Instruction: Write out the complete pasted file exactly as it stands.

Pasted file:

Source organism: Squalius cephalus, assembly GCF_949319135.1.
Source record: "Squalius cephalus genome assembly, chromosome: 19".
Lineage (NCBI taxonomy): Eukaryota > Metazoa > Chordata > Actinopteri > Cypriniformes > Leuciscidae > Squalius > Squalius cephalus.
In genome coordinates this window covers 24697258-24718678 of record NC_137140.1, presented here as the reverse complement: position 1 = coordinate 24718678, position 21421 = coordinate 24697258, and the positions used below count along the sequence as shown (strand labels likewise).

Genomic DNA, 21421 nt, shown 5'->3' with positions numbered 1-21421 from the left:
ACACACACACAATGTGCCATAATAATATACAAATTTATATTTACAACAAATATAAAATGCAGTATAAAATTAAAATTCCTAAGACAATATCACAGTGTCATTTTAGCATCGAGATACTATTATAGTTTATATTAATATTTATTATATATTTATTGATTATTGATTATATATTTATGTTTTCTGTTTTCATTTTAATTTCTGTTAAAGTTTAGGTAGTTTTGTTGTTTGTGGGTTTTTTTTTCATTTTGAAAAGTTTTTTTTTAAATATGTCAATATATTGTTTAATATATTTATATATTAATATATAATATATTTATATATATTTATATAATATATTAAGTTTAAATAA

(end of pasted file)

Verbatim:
Source organism: Squalius cephalus, assembly GCF_949319135.1.
Source record: "Squalius cephalus genome assembly, chromosome: 19".
Lineage (NCBI taxonomy): Eukaryota > Metazoa > Chordata > Actinopteri > Cypriniformes > Leuciscidae > Squalius > Squalius cephalus.
In genome coordinates this window covers 24697258-24718678 of record NC_137140.1, presented here as the reverse complement: position 1 = coordinate 24718678, position 21421 = coordinate 24697258, and the positions used below count along the sequence as shown (strand labels likewise).

Genomic DNA, 21421 nt, shown 5'->3' with positions numbered 1-21421 from the left:
ACACACACACAATGTGCCATAATAATATACAAATTTATATTTACAACAAATATAAAATGCAGTATAAAATTAAAATTCCTAAGACAATATCACAGTGTCATTTTAGCATCGAGATACTATTATAGTTTATATTAATATTTATTATATATTTATTGATTATTGATTATATATTTATGTTTTCTGTTTTCATTTTAATTTCTGTTAAAGTTTAGGTAGTTTTGTTGTTTGTGGGTTTTTTTTTCATTTTGAAAAGTTTTTTTTTAAATATGTCAATATATTGTTTAATATATTTATATATTAATATATAATATATTTATATATATTTATATAATATATTAAGTTTAAATAA